Certified Healthcare Access Associate Credential
- Medical Terminology (3 credits, lower division level)
- Medical Records (2 credits, lower division level)
October 2009 through April 2021
About the Credential
The Certified Healthcare Access Associate (CHAA) credential is intended to facilitate a level of customer service and patient engagement which will result in effective entry into the healthcare system. The credit recommendation is the same as that for the Certified Healthcare Access Manager (CHAM), also issued by NAHAM. Although the two credentials are at different levels within the industry, the content verified by the credentialing process is very similar in nature and level and does not differ substantively enough to warrant any variance in credit number or level.
Applying for the Credit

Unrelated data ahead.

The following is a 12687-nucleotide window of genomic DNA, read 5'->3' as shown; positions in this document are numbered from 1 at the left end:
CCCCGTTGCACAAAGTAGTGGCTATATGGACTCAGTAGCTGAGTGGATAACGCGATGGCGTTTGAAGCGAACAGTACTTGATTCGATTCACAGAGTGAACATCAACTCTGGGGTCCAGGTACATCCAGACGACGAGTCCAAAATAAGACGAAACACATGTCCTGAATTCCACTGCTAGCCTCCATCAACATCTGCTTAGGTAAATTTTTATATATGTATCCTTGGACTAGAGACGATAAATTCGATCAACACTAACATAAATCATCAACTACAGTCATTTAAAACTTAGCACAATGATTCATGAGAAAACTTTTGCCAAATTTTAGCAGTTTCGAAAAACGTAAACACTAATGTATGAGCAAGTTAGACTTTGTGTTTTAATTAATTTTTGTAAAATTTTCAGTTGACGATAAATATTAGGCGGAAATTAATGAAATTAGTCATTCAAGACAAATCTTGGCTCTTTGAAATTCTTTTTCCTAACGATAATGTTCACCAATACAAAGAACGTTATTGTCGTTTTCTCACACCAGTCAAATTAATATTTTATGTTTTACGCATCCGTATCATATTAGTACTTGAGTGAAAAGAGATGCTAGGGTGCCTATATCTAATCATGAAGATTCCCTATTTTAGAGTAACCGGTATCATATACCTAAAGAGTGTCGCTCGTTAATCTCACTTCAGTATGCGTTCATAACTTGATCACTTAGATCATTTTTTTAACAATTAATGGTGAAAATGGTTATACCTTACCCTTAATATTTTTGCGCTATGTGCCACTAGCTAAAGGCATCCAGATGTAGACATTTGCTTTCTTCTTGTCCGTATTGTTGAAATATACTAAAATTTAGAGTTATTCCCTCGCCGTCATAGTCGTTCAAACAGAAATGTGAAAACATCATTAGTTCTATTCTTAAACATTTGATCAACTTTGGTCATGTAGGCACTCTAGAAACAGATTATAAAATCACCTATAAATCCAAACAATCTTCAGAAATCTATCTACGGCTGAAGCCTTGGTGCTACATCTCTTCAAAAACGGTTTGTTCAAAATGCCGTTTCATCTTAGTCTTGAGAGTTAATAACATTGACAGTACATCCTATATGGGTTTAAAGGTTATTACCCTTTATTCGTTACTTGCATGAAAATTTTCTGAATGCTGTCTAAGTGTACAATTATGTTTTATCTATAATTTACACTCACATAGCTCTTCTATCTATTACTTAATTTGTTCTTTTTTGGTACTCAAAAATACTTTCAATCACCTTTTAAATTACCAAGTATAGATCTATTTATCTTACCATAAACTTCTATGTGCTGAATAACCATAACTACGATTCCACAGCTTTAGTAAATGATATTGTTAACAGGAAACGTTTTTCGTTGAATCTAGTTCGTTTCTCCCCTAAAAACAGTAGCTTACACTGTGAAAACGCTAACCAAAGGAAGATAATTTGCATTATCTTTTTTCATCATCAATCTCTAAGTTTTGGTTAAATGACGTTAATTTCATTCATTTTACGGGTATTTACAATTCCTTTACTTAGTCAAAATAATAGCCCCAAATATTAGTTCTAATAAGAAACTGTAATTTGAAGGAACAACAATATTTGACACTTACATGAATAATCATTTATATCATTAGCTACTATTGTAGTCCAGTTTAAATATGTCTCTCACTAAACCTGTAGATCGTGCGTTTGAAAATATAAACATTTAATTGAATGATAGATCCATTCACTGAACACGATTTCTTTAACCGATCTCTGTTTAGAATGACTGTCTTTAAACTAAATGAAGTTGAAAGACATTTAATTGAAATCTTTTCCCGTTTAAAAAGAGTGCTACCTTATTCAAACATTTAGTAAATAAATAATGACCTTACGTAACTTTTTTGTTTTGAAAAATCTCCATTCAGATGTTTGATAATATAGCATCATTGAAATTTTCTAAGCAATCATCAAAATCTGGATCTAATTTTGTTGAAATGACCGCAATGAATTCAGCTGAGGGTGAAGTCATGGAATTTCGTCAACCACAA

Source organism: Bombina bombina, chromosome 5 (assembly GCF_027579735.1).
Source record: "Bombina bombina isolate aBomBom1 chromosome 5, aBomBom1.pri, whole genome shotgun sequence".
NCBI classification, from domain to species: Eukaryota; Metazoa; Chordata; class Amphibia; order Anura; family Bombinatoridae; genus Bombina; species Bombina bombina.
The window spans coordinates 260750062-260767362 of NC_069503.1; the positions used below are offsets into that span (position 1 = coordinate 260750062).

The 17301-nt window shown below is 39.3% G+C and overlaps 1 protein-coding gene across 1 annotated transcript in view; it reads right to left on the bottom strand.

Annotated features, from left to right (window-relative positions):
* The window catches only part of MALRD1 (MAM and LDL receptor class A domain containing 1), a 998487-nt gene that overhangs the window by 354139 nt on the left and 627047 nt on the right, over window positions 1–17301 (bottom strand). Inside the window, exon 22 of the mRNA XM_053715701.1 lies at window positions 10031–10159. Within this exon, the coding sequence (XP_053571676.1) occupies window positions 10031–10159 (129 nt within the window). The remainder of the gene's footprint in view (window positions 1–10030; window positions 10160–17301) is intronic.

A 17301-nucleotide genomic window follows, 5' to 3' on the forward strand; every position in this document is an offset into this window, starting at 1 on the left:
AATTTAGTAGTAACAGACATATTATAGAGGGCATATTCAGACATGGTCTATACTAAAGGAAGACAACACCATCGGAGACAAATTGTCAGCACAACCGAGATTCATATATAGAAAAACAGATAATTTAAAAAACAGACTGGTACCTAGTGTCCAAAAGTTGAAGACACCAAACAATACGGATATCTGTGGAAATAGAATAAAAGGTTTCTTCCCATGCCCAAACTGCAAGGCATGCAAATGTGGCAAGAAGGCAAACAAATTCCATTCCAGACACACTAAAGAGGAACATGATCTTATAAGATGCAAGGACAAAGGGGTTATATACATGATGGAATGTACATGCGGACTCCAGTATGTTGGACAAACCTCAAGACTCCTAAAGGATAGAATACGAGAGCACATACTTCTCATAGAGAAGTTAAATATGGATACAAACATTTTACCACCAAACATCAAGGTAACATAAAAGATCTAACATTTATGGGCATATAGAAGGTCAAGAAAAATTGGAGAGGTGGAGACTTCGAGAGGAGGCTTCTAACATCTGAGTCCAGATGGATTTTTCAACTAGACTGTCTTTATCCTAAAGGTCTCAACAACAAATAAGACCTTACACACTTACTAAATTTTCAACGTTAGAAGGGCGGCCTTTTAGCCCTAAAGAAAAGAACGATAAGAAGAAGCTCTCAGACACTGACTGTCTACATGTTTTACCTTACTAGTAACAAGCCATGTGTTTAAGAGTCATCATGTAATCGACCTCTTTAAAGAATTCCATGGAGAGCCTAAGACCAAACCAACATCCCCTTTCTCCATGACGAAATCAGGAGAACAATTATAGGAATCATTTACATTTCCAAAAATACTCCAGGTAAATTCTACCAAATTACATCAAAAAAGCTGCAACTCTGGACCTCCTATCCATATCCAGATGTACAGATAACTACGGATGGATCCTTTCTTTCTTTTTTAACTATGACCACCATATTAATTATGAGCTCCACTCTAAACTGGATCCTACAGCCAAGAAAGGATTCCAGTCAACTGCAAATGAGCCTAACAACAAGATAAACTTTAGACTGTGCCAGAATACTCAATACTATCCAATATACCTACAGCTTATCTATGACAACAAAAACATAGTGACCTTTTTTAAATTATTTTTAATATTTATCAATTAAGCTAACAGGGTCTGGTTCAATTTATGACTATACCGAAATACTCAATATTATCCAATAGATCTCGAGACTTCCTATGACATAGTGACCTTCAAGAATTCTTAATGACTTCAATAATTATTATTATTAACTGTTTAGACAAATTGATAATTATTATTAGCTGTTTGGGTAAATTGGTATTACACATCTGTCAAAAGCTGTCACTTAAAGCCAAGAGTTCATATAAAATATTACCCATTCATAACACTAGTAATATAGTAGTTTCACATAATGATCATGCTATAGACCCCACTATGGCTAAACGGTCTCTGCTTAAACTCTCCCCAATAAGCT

Submit a Credential Credit Application to apply for the credit.
- Charter Oak students: Log into the Acorn Student Portal and look in Student Self-Service / Student Forms.
- Non-Charter Oak students: Contact the PLA Office to request a Credential Credit Application.
Medical Terminology (3 credits, lower division level)
This course covers medical terminology with the emphasis on recognizing, evaluating and deducting meanings of medical words by applying word-building rules. An additional focus of study is to define and use words pertaining to the various sub-specialties of medicine. The medical terminology subject matter exam is especially covered in earnest during the Encounter phase of the exam.
Equivalent to HCA 105: Medical Terminology
Medical Records (2 credits, lower division level)
Topics include purpose, format, production and accuracy of medical records; content of the record; ownership, access, retention and destruction of medical records; privacy requirements, especially as regards HIPAA regulations and uses of the medical record. This is not equivalent to a typical three-credit course in Medical Records because the NAHAM exam does not investigate the importance of the medical record in the broader context of the healthcare system, particularly as regards interoperability (medical records “talking” to one another).